Flixster is a San Francisco Web site that lets you share movie ratings and reviews with friends.
It has reportedly raised a round of financing of $2 million or so from Silicon Valley’s Lightspeed Venture Partners, though we haven’t confirmed this. [Update: One authoritative, albeit off-record source tells VentureBeat the funding was more than $2M]
We haven’t mentioned this company before, but it is noteworthy for its scorching marketing tactics. By November, after just ten months of operation, it said it had signed up 5 million registered users, who had posted 190 million movie recommendations. It drove this with aggressive policies, such as automating a way to invite friends on your contact list with messages that reportedly weren’t necessarily always true. Upon signing up, Flixster engages you immediately, asking you to rate 50 films to determine your preferences, and offers you a profile with spiffy movie-star avatars and backgrounds — and thereby gathering quite a bit of data about you. It places your movie reviews to the “movies” section on your MySpace page.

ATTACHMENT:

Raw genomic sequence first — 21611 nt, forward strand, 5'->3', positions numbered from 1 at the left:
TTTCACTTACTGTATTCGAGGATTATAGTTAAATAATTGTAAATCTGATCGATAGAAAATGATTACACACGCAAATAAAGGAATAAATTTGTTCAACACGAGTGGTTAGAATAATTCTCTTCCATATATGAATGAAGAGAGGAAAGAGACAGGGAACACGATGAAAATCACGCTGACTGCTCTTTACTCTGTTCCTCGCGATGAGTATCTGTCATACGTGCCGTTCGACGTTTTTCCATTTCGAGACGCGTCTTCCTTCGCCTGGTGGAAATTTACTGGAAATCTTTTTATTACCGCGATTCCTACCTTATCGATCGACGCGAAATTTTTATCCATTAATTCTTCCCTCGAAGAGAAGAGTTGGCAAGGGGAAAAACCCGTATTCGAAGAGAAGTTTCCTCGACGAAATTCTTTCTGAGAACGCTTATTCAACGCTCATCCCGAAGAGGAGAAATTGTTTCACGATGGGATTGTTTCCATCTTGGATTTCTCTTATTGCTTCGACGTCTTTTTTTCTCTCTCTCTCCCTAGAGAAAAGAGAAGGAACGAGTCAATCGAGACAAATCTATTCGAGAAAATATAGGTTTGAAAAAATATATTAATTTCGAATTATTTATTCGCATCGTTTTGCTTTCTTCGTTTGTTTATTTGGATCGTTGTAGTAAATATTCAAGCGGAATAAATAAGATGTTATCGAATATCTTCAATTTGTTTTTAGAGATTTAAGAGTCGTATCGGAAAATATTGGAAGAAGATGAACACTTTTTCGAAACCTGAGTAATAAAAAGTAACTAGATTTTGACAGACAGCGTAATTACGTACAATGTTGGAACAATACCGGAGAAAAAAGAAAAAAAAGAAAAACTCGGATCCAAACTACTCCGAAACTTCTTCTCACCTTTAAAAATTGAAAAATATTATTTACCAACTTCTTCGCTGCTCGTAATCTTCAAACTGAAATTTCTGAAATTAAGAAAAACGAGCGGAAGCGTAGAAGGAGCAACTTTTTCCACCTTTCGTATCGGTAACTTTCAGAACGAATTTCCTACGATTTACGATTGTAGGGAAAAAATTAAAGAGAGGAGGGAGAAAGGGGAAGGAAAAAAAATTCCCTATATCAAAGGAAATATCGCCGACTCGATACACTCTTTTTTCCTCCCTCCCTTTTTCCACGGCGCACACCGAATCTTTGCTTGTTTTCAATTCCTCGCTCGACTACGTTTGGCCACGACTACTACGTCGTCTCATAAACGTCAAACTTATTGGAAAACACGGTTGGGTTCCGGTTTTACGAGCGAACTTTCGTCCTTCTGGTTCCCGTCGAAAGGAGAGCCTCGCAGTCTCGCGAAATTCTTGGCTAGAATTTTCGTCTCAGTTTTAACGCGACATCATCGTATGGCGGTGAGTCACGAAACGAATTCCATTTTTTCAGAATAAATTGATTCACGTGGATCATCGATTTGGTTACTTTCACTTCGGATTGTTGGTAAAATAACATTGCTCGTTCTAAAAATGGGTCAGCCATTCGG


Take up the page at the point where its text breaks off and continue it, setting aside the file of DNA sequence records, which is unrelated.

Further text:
Last but not least, there’s the gawk appeal that such a site has for young people: Page after page of good looking folks to look at.